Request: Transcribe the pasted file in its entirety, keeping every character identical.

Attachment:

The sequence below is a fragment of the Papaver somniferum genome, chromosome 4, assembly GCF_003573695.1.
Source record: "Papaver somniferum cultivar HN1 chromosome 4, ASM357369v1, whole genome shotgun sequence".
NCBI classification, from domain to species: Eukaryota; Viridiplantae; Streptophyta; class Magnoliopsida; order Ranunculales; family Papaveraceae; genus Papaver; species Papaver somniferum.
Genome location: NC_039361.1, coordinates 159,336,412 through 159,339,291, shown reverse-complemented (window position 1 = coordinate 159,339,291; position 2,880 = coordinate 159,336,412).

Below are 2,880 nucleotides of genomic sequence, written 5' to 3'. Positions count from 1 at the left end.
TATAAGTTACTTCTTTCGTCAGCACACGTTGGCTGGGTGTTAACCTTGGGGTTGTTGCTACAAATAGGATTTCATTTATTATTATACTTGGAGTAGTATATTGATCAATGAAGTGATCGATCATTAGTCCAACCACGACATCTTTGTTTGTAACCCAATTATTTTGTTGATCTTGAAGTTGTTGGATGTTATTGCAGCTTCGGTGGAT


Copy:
The sequence below is a fragment of the Papaver somniferum genome, chromosome 4, assembly GCF_003573695.1.
Source record: "Papaver somniferum cultivar HN1 chromosome 4, ASM357369v1, whole genome shotgun sequence".
NCBI classification, from domain to species: Eukaryota; Viridiplantae; Streptophyta; class Magnoliopsida; order Ranunculales; family Papaveraceae; genus Papaver; species Papaver somniferum.
Genome location: NC_039361.1, coordinates 159,336,412 through 159,339,291, shown reverse-complemented (window position 1 = coordinate 159,339,291; position 2,880 = coordinate 159,336,412).

Below are 2,880 nucleotides of genomic sequence, written 5' to 3'. Positions count from 1 at the left end.
TATAAGTTACTTCTTTCGTCAGCACACGTTGGCTGGGTGTTAACCTTGGGGTTGTTGCTACAAATAGGATTTCATTTATTATTATACTTGGAGTAGTATATTGATCAATGAAGTGATCGATCATTAGTCCAACCACGACATCTTTGTTTGTAACCCAATTATTTTGTTGATCTTGAAGTTGTTGGATGTTATTGCAGCTTCGGTGGAT